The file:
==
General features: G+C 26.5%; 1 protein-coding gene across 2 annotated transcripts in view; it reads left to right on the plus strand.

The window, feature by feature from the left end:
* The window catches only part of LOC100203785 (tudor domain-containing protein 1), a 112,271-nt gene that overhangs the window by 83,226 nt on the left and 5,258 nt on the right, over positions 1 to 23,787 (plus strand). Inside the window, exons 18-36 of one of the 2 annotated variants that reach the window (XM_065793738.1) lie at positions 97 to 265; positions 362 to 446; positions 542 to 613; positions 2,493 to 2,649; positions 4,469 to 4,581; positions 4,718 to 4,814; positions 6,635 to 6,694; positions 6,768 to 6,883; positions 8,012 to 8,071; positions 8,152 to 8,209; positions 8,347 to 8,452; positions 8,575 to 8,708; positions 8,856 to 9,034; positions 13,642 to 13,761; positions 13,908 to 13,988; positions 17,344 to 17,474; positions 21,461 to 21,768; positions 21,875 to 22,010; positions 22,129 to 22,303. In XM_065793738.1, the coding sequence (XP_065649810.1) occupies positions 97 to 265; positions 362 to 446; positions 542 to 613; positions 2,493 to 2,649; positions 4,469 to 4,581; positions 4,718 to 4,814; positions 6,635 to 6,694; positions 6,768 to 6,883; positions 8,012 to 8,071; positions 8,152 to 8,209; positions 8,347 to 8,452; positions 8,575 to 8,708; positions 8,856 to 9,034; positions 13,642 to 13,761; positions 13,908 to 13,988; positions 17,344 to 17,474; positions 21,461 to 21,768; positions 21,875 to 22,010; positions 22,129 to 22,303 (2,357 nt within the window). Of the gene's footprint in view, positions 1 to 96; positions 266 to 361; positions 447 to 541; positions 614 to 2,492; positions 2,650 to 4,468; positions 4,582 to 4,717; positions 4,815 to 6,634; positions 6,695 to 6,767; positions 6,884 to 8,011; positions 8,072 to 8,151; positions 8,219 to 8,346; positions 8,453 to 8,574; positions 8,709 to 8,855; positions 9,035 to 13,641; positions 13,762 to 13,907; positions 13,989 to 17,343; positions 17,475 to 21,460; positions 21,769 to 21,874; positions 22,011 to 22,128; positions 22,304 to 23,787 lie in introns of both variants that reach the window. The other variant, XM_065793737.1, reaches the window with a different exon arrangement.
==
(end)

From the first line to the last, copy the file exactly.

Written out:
General features: G+C 26.5%; 1 protein-coding gene across 2 annotated transcripts in view; it reads left to right on the plus strand.

The window, feature by feature from the left end:
* The window catches only part of LOC100203785 (tudor domain-containing protein 1), a 112,271-nt gene that overhangs the window by 83,226 nt on the left and 5,258 nt on the right, over positions 1 to 23,787 (plus strand). Inside the window, exons 18-36 of one of the 2 annotated variants that reach the window (XM_065793738.1) lie at positions 97 to 265; positions 362 to 446; positions 542 to 613; positions 2,493 to 2,649; positions 4,469 to 4,581; positions 4,718 to 4,814; positions 6,635 to 6,694; positions 6,768 to 6,883; positions 8,012 to 8,071; positions 8,152 to 8,209; positions 8,347 to 8,452; positions 8,575 to 8,708; positions 8,856 to 9,034; positions 13,642 to 13,761; positions 13,908 to 13,988; positions 17,344 to 17,474; positions 21,461 to 21,768; positions 21,875 to 22,010; positions 22,129 to 22,303. In XM_065793738.1, the coding sequence (XP_065649810.1) occupies positions 97 to 265; positions 362 to 446; positions 542 to 613; positions 2,493 to 2,649; positions 4,469 to 4,581; positions 4,718 to 4,814; positions 6,635 to 6,694; positions 6,768 to 6,883; positions 8,012 to 8,071; positions 8,152 to 8,209; positions 8,347 to 8,452; positions 8,575 to 8,708; positions 8,856 to 9,034; positions 13,642 to 13,761; positions 13,908 to 13,988; positions 17,344 to 17,474; positions 21,461 to 21,768; positions 21,875 to 22,010; positions 22,129 to 22,303 (2,357 nt within the window). Of the gene's footprint in view, positions 1 to 96; positions 266 to 361; positions 447 to 541; positions 614 to 2,492; positions 2,650 to 4,468; positions 4,582 to 4,717; positions 4,815 to 6,634; positions 6,695 to 6,767; positions 6,884 to 8,011; positions 8,072 to 8,151; positions 8,219 to 8,346; positions 8,453 to 8,574; positions 8,709 to 8,855; positions 9,035 to 13,641; positions 13,762 to 13,907; positions 13,989 to 17,343; positions 17,475 to 21,460; positions 21,769 to 21,874; positions 22,011 to 22,128; positions 22,304 to 23,787 lie in introns of both variants that reach the window. The other variant, XM_065793737.1, reaches the window with a different exon arrangement.